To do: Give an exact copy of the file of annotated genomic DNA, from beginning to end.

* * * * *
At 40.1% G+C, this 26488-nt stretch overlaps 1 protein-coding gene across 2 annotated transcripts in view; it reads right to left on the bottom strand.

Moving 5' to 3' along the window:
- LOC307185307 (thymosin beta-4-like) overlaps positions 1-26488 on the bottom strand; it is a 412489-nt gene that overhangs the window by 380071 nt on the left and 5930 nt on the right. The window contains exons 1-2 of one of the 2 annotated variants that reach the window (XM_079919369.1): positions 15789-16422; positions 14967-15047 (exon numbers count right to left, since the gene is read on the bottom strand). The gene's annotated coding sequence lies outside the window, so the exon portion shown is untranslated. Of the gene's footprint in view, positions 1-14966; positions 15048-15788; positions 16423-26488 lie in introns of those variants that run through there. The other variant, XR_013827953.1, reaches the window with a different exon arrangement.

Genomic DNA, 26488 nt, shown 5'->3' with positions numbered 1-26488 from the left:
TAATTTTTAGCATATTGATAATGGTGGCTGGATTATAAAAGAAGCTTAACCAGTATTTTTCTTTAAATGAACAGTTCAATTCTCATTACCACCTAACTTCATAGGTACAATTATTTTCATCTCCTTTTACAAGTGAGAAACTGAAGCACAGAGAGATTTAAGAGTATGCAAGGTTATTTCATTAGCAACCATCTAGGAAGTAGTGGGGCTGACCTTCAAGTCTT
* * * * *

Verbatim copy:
At 40.1% G+C, this 26488-nt stretch overlaps 1 protein-coding gene across 2 annotated transcripts in view; it reads right to left on the bottom strand.

Moving 5' to 3' along the window:
- LOC307185307 (thymosin beta-4-like) overlaps positions 1-26488 on the bottom strand; it is a 412489-nt gene that overhangs the window by 380071 nt on the left and 5930 nt on the right. The window contains exons 1-2 of one of the 2 annotated variants that reach the window (XM_079919369.1): positions 15789-16422; positions 14967-15047 (exon numbers count right to left, since the gene is read on the bottom strand). The gene's annotated coding sequence lies outside the window, so the exon portion shown is untranslated. Of the gene's footprint in view, positions 1-14966; positions 15048-15788; positions 16423-26488 lie in introns of those variants that run through there. The other variant, XR_013827953.1, reaches the window with a different exon arrangement.

Genomic DNA, 26488 nt, shown 5'->3' with positions numbered 1-26488 from the left:
TAATTTTTAGCATATTGATAATGGTGGCTGGATTATAAAAGAAGCTTAACCAGTATTTTTCTTTAAATGAACAGTTCAATTCTCATTACCACCTAACTTCATAGGTACAATTATTTTCATCTCCTTTTACAAGTGAGAAACTGAAGCACAGAGAGATTTAAGAGTATGCAAGGTTATTTCATTAGCAACCATCTAGGAAGTAGTGGGGCTGACCTTCAAGTCTT